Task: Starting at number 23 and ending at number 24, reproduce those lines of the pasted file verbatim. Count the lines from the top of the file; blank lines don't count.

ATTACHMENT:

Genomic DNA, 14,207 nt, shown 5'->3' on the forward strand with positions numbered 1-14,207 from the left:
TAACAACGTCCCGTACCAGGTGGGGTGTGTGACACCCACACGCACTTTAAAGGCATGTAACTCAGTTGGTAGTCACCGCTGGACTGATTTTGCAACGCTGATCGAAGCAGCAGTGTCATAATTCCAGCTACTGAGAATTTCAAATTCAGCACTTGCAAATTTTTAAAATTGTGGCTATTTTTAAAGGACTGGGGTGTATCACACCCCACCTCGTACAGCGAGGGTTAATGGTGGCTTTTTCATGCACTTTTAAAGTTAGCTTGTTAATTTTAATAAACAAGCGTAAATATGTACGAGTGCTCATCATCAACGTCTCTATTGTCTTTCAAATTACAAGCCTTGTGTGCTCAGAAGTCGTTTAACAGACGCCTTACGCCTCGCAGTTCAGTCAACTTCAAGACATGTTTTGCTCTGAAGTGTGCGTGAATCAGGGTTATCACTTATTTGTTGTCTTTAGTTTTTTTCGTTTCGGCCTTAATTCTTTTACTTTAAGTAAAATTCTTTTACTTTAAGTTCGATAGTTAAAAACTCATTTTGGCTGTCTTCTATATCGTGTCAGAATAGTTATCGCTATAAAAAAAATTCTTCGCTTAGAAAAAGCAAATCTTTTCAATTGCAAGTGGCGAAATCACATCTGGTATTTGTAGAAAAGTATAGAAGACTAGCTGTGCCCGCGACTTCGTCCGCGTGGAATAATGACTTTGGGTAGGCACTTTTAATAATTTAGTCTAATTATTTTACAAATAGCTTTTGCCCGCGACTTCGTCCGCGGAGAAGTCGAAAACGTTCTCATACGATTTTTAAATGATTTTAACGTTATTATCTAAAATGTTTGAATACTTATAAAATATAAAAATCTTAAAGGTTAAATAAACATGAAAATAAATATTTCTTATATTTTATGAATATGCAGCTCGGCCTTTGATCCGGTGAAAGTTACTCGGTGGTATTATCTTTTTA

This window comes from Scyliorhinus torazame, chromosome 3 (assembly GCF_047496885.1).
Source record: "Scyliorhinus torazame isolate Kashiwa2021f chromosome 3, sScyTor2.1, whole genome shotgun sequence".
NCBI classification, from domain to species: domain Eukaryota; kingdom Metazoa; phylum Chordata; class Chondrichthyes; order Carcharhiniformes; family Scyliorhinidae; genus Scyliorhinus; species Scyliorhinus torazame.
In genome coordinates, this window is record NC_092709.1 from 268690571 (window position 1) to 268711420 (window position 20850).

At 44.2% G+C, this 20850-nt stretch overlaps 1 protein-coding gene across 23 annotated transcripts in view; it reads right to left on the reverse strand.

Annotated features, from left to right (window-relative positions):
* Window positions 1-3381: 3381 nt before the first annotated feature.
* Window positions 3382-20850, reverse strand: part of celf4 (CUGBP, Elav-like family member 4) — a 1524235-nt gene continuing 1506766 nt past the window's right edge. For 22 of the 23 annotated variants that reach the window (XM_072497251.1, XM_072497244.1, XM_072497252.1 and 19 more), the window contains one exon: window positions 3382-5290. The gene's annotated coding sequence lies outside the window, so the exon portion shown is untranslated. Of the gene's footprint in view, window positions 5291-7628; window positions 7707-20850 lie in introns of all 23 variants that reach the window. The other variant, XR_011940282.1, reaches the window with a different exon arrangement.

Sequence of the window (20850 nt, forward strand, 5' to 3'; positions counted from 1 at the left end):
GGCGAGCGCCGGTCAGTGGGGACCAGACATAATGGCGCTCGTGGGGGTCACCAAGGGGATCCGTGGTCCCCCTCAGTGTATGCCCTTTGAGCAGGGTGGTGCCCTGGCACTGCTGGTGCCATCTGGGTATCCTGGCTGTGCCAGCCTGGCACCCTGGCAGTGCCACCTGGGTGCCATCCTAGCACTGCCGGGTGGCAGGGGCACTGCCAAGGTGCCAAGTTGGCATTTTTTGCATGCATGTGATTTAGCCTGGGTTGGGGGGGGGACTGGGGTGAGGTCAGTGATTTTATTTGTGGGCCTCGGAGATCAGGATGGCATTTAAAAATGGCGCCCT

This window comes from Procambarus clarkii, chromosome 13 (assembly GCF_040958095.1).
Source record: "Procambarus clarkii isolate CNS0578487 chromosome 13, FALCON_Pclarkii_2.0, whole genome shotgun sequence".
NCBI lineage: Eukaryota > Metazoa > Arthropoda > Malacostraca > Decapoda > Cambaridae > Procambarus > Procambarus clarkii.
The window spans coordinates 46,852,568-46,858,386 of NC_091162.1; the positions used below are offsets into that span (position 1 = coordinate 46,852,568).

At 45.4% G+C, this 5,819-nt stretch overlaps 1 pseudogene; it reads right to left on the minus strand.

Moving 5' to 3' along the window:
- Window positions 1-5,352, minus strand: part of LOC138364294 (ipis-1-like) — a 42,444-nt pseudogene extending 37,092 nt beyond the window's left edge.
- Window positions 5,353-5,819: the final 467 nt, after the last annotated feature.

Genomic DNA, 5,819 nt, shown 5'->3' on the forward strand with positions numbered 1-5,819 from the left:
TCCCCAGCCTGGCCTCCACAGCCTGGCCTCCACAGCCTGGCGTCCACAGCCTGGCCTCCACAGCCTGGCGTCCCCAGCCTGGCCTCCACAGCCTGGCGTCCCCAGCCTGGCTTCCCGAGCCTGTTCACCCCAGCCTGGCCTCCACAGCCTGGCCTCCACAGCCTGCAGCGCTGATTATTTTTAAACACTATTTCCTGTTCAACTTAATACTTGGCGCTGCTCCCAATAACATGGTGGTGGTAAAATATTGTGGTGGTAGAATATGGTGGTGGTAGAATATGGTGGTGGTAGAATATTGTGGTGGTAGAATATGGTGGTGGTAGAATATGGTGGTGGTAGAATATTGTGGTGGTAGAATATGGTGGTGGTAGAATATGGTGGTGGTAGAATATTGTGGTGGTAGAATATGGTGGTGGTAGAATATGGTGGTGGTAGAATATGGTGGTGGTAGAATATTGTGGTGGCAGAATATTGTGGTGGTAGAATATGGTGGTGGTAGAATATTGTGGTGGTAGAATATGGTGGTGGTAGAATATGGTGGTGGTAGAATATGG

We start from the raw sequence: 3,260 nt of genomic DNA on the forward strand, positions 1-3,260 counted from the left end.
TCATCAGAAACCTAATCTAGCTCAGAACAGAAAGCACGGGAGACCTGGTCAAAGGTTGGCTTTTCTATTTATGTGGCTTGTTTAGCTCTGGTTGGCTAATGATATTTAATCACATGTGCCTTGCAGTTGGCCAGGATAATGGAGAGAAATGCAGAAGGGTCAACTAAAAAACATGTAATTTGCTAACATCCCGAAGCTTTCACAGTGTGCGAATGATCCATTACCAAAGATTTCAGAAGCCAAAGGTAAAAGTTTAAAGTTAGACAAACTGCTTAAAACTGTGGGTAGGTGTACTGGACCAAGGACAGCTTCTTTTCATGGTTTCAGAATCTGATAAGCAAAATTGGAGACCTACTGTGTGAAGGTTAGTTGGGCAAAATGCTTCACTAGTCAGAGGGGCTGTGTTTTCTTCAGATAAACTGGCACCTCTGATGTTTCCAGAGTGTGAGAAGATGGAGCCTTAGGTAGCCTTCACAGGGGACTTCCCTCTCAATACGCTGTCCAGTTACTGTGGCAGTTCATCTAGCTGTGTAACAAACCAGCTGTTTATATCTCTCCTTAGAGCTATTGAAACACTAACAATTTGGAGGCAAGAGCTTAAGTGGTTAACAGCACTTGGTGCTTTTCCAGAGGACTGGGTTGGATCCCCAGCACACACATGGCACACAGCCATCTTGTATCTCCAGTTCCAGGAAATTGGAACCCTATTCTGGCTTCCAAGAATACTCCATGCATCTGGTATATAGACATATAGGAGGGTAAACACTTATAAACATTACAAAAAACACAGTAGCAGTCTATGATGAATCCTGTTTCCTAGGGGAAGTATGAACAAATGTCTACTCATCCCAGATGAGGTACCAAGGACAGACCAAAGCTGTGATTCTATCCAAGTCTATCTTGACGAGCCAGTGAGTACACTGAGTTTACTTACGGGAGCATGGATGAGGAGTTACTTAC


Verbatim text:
We start from the raw sequence: 3,260 nt of genomic DNA on the forward strand, positions 1-3,260 counted from the left end.
TCATCAGAAACCTAATCTAGCTCAGAACAGAAAGCACGGGAGACCTGGTCAAAGGTTGGCTTTTCTATTTATGTGGCTTGTTTAGCTCTGGTTGGCTAATGATATTTAATCACATGTGCCTTGCAGTTGGCCAGGATAATGGAGAGAAATGCAGAAGGGTCAACTAAAAAACATGTAATTTGCTAACATCCCGAAGCTTTCACAGTGTGCGAATGATCCATTACCAAAGATTTCAGAAGCCAAAGGTAAAAGTTTAAAGTTAGACAAACTGCTTAAAACTGTGGGTAGGTGTACTGGACCAAGGACAGCTTCTTTTCATGGTTTCAGAATCTGATAAGCAAAATTGGAGACCTACTGTGTGAAGGTTAGTTGGGCAAAATGCTTCACTAGTCAGAGGGGCTGTGTTTTCTTCAGATAAACTGGCACCTCTGATGTTTCCAGAGTGTGAGAAGATGGAGCCTTAGGTAGCCTTCACAGGGGACTTCCCTCTCAATACGCTGTCCAGTTACTGTGGCAGTTCATCTAGCTGTGTAACAAACCAGCTGTTTATATCTCTCCTTAGAGCTATTGAAACACTAACAATTTGGAGGCAAGAGCTTAAGTGGTTAACAGCACTTGGTGCTTTTCCAGAGGACTGGGTTGGATCCCCAGCACACACATGGCACACAGCCATCTTGTATCTCCAGTTCCAGGAAATTGGAACCCTATTCTGGCTTCCAAGAATACTCCATGCATCTGGTATATAGACATATAGGAGGGTAAACACTTATAAACATTACAAAAAACACAGTAGCAGTCTATGATGAATCCTGTTTCCTAGGGGAAGTATGAACAAATGTCTACTCATCCCAGATGAGGTACCAAGGACAGACCAAAGCTGTGATTCTATCCAAGTCTATCTTGACGAGCCAGTGAGTACACTGAGTTTACTTACGGGAGCATGGATGAGGAGTTACTTAC